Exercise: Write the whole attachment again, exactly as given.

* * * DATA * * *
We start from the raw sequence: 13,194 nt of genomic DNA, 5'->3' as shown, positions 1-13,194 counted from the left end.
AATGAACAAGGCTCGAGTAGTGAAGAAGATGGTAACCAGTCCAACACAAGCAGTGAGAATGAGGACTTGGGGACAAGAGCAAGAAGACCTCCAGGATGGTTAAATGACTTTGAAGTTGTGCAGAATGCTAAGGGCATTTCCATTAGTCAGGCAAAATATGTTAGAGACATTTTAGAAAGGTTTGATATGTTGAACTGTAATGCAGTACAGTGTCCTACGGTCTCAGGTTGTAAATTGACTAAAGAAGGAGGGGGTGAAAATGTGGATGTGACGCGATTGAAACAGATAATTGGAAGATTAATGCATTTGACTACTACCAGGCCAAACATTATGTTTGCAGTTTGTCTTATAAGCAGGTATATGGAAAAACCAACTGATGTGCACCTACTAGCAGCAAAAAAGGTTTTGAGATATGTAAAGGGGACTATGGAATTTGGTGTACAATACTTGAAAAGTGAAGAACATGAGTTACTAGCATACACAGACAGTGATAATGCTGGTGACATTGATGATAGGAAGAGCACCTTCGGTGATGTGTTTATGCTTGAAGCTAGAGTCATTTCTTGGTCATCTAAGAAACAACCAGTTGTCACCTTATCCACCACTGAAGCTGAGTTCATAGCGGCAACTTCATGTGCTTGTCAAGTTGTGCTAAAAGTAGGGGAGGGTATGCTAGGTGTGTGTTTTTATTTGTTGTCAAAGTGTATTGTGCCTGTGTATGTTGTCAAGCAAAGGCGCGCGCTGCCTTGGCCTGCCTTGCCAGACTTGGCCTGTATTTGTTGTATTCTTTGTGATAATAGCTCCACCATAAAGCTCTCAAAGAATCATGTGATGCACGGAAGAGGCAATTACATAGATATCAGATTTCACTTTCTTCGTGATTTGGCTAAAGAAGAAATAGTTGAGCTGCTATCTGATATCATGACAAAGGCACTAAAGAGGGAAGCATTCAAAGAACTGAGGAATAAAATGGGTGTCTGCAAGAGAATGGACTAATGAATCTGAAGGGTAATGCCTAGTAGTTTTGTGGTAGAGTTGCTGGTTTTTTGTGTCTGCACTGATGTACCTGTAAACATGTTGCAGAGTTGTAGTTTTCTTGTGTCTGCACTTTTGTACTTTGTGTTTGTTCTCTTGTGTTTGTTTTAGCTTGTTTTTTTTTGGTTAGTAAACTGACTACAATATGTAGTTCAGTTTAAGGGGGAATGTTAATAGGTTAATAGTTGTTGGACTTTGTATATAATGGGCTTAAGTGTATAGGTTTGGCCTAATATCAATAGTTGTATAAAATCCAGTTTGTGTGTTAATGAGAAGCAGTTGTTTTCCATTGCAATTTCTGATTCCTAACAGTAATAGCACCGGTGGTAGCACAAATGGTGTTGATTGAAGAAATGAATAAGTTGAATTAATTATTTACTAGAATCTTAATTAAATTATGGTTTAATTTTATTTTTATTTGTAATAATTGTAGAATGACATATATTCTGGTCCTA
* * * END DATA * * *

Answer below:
We start from the raw sequence: 13,194 nt of genomic DNA, 5'->3' as shown, positions 1-13,194 counted from the left end.
AATGAACAAGGCTCGAGTAGTGAAGAAGATGGTAACCAGTCCAACACAAGCAGTGAGAATGAGGACTTGGGGACAAGAGCAAGAAGACCTCCAGGATGGTTAAATGACTTTGAAGTTGTGCAGAATGCTAAGGGCATTTCCATTAGTCAGGCAAAATATGTTAGAGACATTTTAGAAAGGTTTGATATGTTGAACTGTAATGCAGTACAGTGTCCTACGGTCTCAGGTTGTAAATTGACTAAAGAAGGAGGGGGTGAAAATGTGGATGTGACGCGATTGAAACAGATAATTGGAAGATTAATGCATTTGACTACTACCAGGCCAAACATTATGTTTGCAGTTTGTCTTATAAGCAGGTATATGGAAAAACCAACTGATGTGCACCTACTAGCAGCAAAAAAGGTTTTGAGATATGTAAAGGGGACTATGGAATTTGGTGTACAATACTTGAAAAGTGAAGAACATGAGTTACTAGCATACACAGACAGTGATAATGCTGGTGACATTGATGATAGGAAGAGCACCTTCGGTGATGTGTTTATGCTTGAAGCTAGAGTCATTTCTTGGTCATCTAAGAAACAACCAGTTGTCACCTTATCCACCACTGAAGCTGAGTTCATAGCGGCAACTTCATGTGCTTGTCAAGTTGTGCTAAAAGTAGGGGAGGGTATGCTAGGTGTGTGTTTTTATTTGTTGTCAAAGTGTATTGTGCCTGTGTATGTTGTCAAGCAAAGGCGCGCGCTGCCTTGGCCTGCCTTGCCAGACTTGGCCTGTATTTGTTGTATTCTTTGTGATAATAGCTCCACCATAAAGCTCTCAAAGAATCATGTGATGCACGGAAGAGGCAATTACATAGATATCAGATTTCACTTTCTTCGTGATTTGGCTAAAGAAGAAATAGTTGAGCTGCTATCTGATATCATGACAAAGGCACTAAAGAGGGAAGCATTCAAAGAACTGAGGAATAAAATGGGTGTCTGCAAGAGAATGGACTAATGAATCTGAAGGGTAATGCCTAGTAGTTTTGTGGTAGAGTTGCTGGTTTTTTGTGTCTGCACTGATGTACCTGTAAACATGTTGCAGAGTTGTAGTTTTCTTGTGTCTGCACTTTTGTACTTTGTGTTTGTTCTCTTGTGTTTGTTTTAGCTTGTTTTTTTTTGGTTAGTAAACTGACTACAATATGTAGTTCAGTTTAAGGGGGAATGTTAATAGGTTAATAGTTGTTGGACTTTGTATATAATGGGCTTAAGTGTATAGGTTTGGCCTAATATCAATAGTTGTATAAAATCCAGTTTGTGTGTTAATGAGAAGCAGTTGTTTTCCATTGCAATTTCTGATTCCTAACAGTAATAGCACCGGTGGTAGCACAAATGGTGTTGATTGAAGAAATGAATAAGTTGAATTAATTATTTACTAGAATCTTAATTAAATTATGGTTTAATTTTATTTTTATTTGTAATAATTGTAGAATGACATATATTCTGGTCCTA